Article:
In The News

AEE Nevada T-Mobile Tour

Our members and guests of the Nevada Chapter of the AEE, took a sunny Friday afternoon to go inside the new $375 million dollar T-Mobile arena in Las Vegas. An overview of the buildings energy practices and management techniques were provided by  the on-site team.  This facility has been open about one year and has already hosted many events that larger, more famous arenas would love to host, including many televised, world recognized events. The arena was built to hold sporting events, music concerts and awards shows.  The  facility and its team are ready and able to handle the operations and energy demands that require experienced, top notch professionals.  The team that hosted our group included the Facility Manager, Director and a representative of the electrical contractor.  (Thanks for the super tour…!)

Our first stop was the chiller room where ice making operations and chilled water inflow from the Aria central plant. New facilities often retain the “new car smell” and even the back of the house at this facility looked sharp and we saw water distribution equipment and the primary heat exchanger that appeared brand new.   The control center for HVAC was modest and located within this mechanical area.

Our second stop was overlooking the “Bowl” of the arena on the uppermost level where a posh night club is located.   This stop took us into the details of lighting, controls, best practices and general operations for energy practices.   Some tidbits from this part of the tour included:

  • Virtually all mechanical equipment was variable frequency drive (VFD) based.
  • Virtually all lighting is light emitting diode (LED) and as a result, even the central scoreboard (69,000 lbs. and enormous…) has very low heat generation.  The scoreboard has a vertical garage where it retracts upwards when not in use.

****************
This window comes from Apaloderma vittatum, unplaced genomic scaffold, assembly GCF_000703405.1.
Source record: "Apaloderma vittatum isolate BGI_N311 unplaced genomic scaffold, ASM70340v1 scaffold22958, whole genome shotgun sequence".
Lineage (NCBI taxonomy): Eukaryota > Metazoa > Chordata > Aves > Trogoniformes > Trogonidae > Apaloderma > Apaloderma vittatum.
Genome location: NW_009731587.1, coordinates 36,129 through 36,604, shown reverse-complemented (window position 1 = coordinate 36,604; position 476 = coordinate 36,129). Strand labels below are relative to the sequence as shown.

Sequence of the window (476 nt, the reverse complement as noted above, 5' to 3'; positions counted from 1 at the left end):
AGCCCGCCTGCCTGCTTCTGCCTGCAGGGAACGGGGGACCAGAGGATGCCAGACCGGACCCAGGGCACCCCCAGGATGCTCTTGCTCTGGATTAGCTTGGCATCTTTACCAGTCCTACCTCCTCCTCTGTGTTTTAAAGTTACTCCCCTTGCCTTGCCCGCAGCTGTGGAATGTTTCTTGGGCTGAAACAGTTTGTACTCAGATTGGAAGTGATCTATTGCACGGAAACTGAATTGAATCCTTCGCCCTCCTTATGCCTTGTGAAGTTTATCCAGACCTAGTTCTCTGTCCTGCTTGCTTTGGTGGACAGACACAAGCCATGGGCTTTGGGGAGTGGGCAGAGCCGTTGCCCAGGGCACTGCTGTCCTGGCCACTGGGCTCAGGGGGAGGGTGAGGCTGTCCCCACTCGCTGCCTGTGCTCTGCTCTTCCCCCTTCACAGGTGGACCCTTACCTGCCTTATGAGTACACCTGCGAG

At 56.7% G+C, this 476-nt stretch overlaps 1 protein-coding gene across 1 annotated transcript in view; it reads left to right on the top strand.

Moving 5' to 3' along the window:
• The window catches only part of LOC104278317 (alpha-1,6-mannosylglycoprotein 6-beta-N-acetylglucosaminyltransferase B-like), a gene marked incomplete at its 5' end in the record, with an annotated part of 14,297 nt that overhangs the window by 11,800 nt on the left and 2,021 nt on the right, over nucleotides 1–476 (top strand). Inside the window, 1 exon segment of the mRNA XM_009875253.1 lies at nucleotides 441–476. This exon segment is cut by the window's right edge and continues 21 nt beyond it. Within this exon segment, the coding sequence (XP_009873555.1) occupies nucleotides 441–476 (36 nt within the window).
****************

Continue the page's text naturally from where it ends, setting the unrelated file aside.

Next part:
• Entertainers have a huge influence on the ambient air temperature maintained in the facility and their contract terms often stipulate comfortable temperature boundaries for the band / entertainers.
  • The twelve 50,000 CFM fans used to exhaust air near the roof are oftentimes used to remove theatrical haze (smoke) and to rapidly change arena temperatures.
  • Carbon dioxide sensors are used to maintain air quality and they have a goal of keeping levels well below 1100ppm.

The two last stops on our tour were of the arena floor that was currently vacant and a “Bunker Suite” used by the well-heeled sponsors that can afford a VIP experience with proximity to the floor, leather arena seats, well-appointed rooms used for restaurant and bar services and even exclusive viewing of athletes entering the arena.   The design and finishes of these suites were finer than most luxury homes.

When asked what was on the wish list of our hosts, they indicated more lighting controls would help, but with such a new facility, they were pleased with the responsive and modern design of the facility.  There are two other arenas – Mandalay and MGM Grand in the portfolio of the company, but this was clearly the flagship site.

 A few fun facts about the site included:

  • Hockey events have a dental lab on site during game operations. 
  • The interior clear span for this 17,000 seat (they squeezed in 19,000 one time already) arena is 112 feet.
  • The National Hockey League requires a 23-25 degree ice temperature and a specified humidity level.
  • Five full time facility engineer positions are planned for this site.   They currently operate with three.
  • When Pro Bull Riding arrives, they just lay down a layer of dirt over the ice to accommodate the animal and human traffic.

We hope to return to this site sometime in the future and see it again with our energy friends and even as customers seeking top quality sports and entertainment.